This is the only cupboard surviving from the Anatolian Seljuk era. The front of the cupboard is narrowed on four sides by pieces of three borders and the door wings were fitted in the middle area. The middle border features a section of a geometric composition. The lateral borders feature, on the other hand, elegant rumi designs extending in scrolls. The symmetrically arranged door wings are divided into three panels, the top and bottom ones of which are smaller. The top panels have inscriptions reading hadiths. The second panels in kündekari technique feature six-pointed star and hexagon arrangement. As the hexagons are aligned on the axis the stars are cut half and all are filled with palmette-rumi designs. The bottom panels feature rumi design developing laterally but one is carved with round surfaces and the other with flat surfaces. This particularity, which gives an impression of incompleteness, is also attested on the borders of the wings. The brass bands with elegant rumi designs, lobed rosettes and lion heads in relief are noteworthy.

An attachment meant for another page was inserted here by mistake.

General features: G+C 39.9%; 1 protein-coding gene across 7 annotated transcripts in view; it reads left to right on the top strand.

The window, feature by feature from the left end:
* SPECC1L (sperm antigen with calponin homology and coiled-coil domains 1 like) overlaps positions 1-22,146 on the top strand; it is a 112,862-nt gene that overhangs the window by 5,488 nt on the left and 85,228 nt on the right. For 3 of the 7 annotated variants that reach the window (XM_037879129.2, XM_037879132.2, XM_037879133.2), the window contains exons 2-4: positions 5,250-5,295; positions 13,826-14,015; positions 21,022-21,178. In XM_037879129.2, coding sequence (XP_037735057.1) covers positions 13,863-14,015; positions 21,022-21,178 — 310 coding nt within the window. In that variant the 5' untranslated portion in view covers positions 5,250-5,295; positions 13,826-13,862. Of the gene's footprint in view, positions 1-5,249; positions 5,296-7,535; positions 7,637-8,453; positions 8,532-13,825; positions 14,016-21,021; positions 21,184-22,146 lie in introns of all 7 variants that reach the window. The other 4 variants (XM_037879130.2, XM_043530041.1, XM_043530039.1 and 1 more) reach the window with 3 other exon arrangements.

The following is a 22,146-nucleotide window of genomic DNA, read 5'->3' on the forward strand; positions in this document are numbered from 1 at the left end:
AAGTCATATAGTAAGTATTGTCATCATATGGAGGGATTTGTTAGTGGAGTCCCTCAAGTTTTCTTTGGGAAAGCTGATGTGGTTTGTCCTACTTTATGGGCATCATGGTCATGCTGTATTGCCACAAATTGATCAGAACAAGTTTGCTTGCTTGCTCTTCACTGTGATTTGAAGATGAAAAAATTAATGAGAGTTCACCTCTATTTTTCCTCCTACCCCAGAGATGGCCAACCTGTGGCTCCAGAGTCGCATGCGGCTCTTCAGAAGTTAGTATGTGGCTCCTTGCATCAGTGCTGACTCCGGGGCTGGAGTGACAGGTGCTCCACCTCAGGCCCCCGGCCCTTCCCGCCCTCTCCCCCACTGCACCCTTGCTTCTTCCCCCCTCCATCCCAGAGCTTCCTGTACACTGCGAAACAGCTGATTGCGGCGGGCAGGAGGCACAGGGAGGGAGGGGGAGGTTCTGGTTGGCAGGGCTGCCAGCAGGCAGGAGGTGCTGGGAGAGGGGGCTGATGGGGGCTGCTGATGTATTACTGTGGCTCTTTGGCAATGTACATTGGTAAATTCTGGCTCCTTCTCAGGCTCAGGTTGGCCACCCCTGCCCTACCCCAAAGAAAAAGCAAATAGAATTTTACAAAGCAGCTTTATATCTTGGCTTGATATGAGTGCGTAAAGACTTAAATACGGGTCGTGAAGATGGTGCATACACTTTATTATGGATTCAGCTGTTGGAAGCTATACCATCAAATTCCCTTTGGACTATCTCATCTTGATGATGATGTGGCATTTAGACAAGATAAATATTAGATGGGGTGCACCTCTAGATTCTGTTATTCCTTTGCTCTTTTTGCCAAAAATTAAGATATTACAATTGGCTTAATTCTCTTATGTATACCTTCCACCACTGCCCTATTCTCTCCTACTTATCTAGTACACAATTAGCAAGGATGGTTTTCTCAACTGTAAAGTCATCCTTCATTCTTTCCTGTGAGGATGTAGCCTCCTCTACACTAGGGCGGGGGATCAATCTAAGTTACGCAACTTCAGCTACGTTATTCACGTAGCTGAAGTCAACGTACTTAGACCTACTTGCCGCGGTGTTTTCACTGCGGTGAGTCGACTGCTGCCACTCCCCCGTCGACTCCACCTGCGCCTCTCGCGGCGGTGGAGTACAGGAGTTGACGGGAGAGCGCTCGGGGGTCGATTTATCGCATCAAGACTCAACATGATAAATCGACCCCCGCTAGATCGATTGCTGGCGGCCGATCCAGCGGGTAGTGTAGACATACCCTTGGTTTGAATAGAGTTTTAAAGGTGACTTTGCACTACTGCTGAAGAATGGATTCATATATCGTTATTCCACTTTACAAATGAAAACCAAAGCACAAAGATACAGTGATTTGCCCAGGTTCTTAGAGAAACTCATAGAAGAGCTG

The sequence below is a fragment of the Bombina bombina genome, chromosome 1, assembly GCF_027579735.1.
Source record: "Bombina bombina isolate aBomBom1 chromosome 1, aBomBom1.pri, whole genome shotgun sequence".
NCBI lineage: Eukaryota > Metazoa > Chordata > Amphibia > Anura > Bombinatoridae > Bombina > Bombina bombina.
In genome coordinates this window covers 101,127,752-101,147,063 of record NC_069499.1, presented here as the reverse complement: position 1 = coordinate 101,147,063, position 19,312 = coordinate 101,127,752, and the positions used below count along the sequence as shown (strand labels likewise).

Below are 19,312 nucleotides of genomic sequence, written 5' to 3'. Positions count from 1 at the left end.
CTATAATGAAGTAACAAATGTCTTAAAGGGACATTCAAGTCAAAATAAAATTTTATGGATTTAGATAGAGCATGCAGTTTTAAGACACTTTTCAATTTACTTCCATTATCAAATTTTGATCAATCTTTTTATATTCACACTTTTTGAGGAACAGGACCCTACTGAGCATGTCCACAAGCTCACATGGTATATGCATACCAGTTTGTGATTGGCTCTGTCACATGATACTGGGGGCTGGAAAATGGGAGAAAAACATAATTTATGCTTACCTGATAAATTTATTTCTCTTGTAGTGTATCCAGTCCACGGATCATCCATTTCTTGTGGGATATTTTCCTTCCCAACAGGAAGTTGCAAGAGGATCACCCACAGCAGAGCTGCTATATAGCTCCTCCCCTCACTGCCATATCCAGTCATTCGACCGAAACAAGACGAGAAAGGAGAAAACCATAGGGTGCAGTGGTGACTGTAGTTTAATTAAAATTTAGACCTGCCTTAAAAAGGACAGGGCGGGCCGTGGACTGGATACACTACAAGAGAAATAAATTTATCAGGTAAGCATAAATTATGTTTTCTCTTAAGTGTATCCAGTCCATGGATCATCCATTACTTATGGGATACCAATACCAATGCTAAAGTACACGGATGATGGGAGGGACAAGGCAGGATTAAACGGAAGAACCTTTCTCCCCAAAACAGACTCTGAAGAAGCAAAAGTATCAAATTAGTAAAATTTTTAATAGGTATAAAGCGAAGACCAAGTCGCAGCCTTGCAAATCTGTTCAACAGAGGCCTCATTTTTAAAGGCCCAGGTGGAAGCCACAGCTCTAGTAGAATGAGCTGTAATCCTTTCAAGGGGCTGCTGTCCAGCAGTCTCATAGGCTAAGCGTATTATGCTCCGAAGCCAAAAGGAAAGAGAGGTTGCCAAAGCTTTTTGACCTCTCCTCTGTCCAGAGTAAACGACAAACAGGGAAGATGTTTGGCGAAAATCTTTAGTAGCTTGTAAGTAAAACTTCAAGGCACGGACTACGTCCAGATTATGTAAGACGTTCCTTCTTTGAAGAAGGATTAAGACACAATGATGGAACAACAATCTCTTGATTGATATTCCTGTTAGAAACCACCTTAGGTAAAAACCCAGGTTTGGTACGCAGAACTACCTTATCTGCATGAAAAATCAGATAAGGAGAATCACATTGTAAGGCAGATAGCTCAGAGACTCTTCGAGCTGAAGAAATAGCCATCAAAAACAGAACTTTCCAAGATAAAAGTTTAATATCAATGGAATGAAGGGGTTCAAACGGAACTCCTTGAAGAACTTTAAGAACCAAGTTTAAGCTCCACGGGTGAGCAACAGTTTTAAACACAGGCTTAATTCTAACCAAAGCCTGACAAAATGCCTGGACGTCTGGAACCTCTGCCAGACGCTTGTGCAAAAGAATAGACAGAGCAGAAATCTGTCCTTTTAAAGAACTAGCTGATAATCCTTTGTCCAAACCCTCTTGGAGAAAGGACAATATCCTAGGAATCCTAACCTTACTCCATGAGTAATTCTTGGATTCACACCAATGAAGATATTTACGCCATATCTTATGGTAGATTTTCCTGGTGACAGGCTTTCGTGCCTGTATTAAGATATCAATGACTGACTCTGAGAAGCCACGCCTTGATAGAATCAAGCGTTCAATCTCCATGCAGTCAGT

The museum records state that it was taken from the Whirling Dervishes Lodge to the chanting hall where it is on display now.